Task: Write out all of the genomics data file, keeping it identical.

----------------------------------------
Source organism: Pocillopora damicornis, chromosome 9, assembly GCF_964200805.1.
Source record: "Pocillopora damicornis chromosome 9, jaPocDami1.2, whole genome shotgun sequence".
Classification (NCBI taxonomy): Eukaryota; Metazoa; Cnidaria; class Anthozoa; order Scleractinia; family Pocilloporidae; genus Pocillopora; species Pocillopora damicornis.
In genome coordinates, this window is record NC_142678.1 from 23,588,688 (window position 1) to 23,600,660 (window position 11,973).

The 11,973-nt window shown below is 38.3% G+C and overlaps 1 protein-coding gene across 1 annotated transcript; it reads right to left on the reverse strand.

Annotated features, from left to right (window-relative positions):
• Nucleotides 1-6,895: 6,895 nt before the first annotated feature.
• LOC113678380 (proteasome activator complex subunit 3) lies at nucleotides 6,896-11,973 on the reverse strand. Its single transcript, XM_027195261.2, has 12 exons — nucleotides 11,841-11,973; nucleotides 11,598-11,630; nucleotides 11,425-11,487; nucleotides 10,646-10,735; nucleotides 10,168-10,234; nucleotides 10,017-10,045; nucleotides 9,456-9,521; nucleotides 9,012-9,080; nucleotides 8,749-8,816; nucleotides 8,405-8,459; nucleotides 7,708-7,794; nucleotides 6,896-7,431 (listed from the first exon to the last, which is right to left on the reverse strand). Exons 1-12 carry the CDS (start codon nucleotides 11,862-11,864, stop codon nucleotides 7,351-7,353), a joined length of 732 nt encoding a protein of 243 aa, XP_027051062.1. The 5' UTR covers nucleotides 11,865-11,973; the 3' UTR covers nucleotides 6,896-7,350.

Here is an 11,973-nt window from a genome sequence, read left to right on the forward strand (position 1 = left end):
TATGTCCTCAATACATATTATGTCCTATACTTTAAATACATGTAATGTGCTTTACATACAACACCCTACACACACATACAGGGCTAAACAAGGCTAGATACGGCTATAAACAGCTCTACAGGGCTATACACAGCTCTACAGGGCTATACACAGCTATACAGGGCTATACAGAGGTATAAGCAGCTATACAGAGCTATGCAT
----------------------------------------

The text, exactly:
Source organism: Pocillopora damicornis, chromosome 9, assembly GCF_964200805.1.
Source record: "Pocillopora damicornis chromosome 9, jaPocDami1.2, whole genome shotgun sequence".
Classification (NCBI taxonomy): Eukaryota; Metazoa; Cnidaria; class Anthozoa; order Scleractinia; family Pocilloporidae; genus Pocillopora; species Pocillopora damicornis.
In genome coordinates, this window is record NC_142678.1 from 23,588,688 (window position 1) to 23,600,660 (window position 11,973).

The 11,973-nt window shown below is 38.3% G+C and overlaps 1 protein-coding gene across 1 annotated transcript; it reads right to left on the reverse strand.

Annotated features, from left to right (window-relative positions):
• Nucleotides 1-6,895: 6,895 nt before the first annotated feature.
• LOC113678380 (proteasome activator complex subunit 3) lies at nucleotides 6,896-11,973 on the reverse strand. Its single transcript, XM_027195261.2, has 12 exons — nucleotides 11,841-11,973; nucleotides 11,598-11,630; nucleotides 11,425-11,487; nucleotides 10,646-10,735; nucleotides 10,168-10,234; nucleotides 10,017-10,045; nucleotides 9,456-9,521; nucleotides 9,012-9,080; nucleotides 8,749-8,816; nucleotides 8,405-8,459; nucleotides 7,708-7,794; nucleotides 6,896-7,431 (listed from the first exon to the last, which is right to left on the reverse strand). Exons 1-12 carry the CDS (start codon nucleotides 11,862-11,864, stop codon nucleotides 7,351-7,353), a joined length of 732 nt encoding a protein of 243 aa, XP_027051062.1. The 5' UTR covers nucleotides 11,865-11,973; the 3' UTR covers nucleotides 6,896-7,350.

Here is an 11,973-nt window from a genome sequence, read left to right on the forward strand (position 1 = left end):
TATGTCCTCAATACATATTATGTCCTATACTTTAAATACATGTAATGTGCTTTACATACAACACCCTACACACACATACAGGGCTAAACAAGGCTAGATACGGCTATAAACAGCTCTACAGGGCTATACACAGCTCTACAGGGCTATACACAGCTATACAGGGCTATACAGAGGTATAAGCAGCTATACAGAGCTATGCAT